Imagine people interrupting every conversation you have with questions like “Are you a basketball player?” or “Are you a model?” While it might be flattering at first, you’d be exhausted pretty fast.
Unfunny jokes like “How’s the weather up there?” quickly get old as well, especially when they’re made for the 10th time that day. These are much more common in school when tall kids are likely to tower over other kids, leading to them not enjoying school.
Which goes to say, being tall can feel like a burden to some.
Everything’s Built for the Average Person
Many tall people have to duck under doors which tend to be 6’6″.  The same goes for showerheads – those who are very tall must bend down just to shower and sometimes can’t see their faces in bathroom mirrors.
Most beds and blankets aren’t built for them either, so their legs stay dangling and uncovered. Even using gym machines can be a chore as they have to adjust exercises to fit the device. If you were really tall, you’d be hitting your head on almost everything!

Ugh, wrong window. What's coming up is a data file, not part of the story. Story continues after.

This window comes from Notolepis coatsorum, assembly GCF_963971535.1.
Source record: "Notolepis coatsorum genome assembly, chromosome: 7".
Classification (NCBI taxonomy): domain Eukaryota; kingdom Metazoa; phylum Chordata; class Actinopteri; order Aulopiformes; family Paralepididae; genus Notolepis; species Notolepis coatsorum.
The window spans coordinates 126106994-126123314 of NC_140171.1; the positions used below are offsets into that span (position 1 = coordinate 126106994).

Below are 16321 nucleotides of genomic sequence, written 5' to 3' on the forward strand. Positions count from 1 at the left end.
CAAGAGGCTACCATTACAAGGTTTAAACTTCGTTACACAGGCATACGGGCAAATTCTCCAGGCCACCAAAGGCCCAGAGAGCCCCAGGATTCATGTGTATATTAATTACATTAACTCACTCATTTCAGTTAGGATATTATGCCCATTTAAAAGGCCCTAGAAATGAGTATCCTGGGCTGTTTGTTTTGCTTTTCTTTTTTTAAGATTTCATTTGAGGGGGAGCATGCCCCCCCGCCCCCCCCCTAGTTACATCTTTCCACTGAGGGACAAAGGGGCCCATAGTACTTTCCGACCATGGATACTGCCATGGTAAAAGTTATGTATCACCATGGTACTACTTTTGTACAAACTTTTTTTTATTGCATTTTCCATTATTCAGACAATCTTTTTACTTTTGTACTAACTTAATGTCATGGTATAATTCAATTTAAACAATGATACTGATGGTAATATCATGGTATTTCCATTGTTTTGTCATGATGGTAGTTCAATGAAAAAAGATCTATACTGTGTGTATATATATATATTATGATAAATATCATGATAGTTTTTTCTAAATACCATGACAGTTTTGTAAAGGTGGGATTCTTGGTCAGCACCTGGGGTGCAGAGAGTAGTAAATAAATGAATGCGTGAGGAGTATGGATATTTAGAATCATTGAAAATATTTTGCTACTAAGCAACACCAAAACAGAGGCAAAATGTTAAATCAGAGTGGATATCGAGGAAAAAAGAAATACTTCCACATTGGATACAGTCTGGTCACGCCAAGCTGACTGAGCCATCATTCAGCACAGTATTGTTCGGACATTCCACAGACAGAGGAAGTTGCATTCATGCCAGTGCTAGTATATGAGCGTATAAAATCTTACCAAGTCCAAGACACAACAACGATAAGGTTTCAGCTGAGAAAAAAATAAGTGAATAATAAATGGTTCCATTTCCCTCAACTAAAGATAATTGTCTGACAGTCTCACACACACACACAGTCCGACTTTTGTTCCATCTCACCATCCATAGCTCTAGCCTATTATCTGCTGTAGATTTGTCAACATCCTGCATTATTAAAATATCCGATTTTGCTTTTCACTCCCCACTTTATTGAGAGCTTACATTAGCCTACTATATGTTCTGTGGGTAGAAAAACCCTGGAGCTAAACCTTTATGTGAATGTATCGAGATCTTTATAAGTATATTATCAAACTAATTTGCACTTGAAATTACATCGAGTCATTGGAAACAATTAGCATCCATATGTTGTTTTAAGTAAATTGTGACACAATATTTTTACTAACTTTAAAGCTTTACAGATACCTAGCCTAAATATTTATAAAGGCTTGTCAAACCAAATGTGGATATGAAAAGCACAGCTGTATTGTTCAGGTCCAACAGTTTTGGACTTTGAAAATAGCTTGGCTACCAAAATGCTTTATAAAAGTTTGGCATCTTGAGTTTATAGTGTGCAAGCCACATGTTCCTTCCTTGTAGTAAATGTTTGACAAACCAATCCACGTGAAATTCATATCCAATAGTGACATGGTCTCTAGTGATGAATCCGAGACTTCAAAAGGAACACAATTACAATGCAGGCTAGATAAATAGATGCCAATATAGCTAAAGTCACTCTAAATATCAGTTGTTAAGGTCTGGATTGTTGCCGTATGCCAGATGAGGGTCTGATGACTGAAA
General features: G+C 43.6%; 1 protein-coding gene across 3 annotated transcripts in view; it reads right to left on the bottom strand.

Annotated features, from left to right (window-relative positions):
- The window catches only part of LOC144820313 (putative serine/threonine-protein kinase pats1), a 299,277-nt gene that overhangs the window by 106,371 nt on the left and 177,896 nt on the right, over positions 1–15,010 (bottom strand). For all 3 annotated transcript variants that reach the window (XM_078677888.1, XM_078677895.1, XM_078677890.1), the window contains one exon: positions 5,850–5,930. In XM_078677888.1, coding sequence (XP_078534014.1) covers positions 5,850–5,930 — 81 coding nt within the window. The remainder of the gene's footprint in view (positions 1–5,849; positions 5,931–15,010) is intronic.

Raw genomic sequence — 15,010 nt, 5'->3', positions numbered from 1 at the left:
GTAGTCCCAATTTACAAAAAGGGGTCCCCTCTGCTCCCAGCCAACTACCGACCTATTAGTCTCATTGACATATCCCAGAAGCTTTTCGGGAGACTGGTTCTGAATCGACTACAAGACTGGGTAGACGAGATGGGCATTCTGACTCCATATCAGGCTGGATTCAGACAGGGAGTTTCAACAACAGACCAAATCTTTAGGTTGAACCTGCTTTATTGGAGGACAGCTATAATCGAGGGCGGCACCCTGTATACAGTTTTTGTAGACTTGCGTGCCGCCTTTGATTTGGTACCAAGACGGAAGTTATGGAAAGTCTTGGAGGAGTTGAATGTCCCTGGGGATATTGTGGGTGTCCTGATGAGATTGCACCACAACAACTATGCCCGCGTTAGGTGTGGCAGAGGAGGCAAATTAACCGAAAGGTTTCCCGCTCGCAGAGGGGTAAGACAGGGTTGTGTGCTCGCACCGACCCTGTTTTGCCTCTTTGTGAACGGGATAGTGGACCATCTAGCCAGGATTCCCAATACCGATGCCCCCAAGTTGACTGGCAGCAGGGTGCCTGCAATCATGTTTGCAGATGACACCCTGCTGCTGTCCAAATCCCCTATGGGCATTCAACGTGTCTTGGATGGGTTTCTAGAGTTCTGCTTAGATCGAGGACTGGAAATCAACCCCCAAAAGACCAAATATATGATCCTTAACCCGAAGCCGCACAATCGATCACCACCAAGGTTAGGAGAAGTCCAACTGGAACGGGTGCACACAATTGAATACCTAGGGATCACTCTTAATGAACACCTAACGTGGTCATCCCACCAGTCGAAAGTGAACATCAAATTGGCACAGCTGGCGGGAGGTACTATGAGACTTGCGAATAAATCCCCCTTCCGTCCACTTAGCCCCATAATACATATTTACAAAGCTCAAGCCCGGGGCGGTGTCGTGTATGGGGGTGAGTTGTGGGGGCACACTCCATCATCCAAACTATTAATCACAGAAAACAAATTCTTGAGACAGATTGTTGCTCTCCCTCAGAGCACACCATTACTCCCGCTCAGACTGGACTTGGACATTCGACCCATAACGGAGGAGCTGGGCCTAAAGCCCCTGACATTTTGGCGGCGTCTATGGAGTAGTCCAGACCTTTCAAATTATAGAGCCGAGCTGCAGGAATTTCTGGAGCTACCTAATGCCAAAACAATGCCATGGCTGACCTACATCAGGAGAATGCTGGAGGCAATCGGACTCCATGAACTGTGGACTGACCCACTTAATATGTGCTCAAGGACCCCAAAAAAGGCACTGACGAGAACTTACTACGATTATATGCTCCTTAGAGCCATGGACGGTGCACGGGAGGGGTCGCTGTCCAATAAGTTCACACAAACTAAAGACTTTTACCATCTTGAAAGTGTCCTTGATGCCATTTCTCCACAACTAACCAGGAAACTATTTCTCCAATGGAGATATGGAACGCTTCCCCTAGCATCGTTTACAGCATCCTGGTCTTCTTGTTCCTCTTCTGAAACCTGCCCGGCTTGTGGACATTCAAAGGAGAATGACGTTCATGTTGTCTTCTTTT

Besides this, people frequently ask taller folks to reach the top shelf, so tall people end up doing more heavy lifting even though it’s a minor nuisance.
The Upsides of Being Tall
For all its hardships, being tall can be quite the confidence booster and comes with many benefits.
Bird’s Eye View at Concerts and Outings
Tall people never have to worry about standing or sitting behind a tall person and not being able to watch a concert or a show. They are the tall ones shorter people complain about since they can’t see over them! Imagine the feeling of being tall and watching a concert with 0 obstructions or people blocking your view…now that’s what we call premium entertainment and almost counts as a VIP section!
Height gives players a definite advantage in sports like basketball, volleyball, swimming, and sprinting. Since longer legs generally means longer arms, longer limbs allow taller players to maneuver around others, reach a ball faster, and cover any distance in a shorter time.
In sports like bodybuilding, being shorter is better because compact bodies fill out more with muscle than larger bodies at the same weight. The same goes for horse racing and motorsports, as a shorter height lowers the body’s center of gravity and helps with balance.